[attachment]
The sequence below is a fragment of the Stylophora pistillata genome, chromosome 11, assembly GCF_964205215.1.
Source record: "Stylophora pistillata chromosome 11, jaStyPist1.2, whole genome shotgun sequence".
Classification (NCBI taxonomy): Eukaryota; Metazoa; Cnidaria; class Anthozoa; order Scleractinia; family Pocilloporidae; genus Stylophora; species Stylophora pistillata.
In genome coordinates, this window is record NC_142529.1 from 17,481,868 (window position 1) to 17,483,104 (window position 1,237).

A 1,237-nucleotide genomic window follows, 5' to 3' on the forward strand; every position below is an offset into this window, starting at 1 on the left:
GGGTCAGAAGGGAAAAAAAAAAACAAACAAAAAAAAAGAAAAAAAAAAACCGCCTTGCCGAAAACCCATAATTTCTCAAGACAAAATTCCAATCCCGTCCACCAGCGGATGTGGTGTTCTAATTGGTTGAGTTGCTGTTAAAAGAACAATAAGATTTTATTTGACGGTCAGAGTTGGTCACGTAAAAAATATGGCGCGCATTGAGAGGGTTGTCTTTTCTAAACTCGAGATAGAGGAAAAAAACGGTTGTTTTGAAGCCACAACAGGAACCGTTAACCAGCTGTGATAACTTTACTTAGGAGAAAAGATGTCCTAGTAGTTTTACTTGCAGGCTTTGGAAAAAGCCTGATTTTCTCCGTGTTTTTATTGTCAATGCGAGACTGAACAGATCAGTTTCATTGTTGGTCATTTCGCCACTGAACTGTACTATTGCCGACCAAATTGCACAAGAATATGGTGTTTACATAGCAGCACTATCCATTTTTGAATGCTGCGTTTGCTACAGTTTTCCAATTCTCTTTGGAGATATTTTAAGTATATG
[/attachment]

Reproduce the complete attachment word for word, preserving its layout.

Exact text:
The sequence below is a fragment of the Stylophora pistillata genome, chromosome 11, assembly GCF_964205215.1.
Source record: "Stylophora pistillata chromosome 11, jaStyPist1.2, whole genome shotgun sequence".
Classification (NCBI taxonomy): Eukaryota; Metazoa; Cnidaria; class Anthozoa; order Scleractinia; family Pocilloporidae; genus Stylophora; species Stylophora pistillata.
In genome coordinates, this window is record NC_142529.1 from 17,481,868 (window position 1) to 17,483,104 (window position 1,237).

A 1,237-nucleotide genomic window follows, 5' to 3' on the forward strand; every position below is an offset into this window, starting at 1 on the left:
GGGTCAGAAGGGAAAAAAAAAAACAAACAAAAAAAAAGAAAAAAAAAAACCGCCTTGCCGAAAACCCATAATTTCTCAAGACAAAATTCCAATCCCGTCCACCAGCGGATGTGGTGTTCTAATTGGTTGAGTTGCTGTTAAAAGAACAATAAGATTTTATTTGACGGTCAGAGTTGGTCACGTAAAAAATATGGCGCGCATTGAGAGGGTTGTCTTTTCTAAACTCGAGATAGAGGAAAAAAACGGTTGTTTTGAAGCCACAACAGGAACCGTTAACCAGCTGTGATAACTTTACTTAGGAGAAAAGATGTCCTAGTAGTTTTACTTGCAGGCTTTGGAAAAAGCCTGATTTTCTCCGTGTTTTTATTGTCAATGCGAGACTGAACAGATCAGTTTCATTGTTGGTCATTTCGCCACTGAACTGTACTATTGCCGACCAAATTGCACAAGAATATGGTGTTTACATAGCAGCACTATCCATTTTTGAATGCTGCGTTTGCTACAGTTTTCCAATTCTCTTTGGAGATATTTTAAGTATATG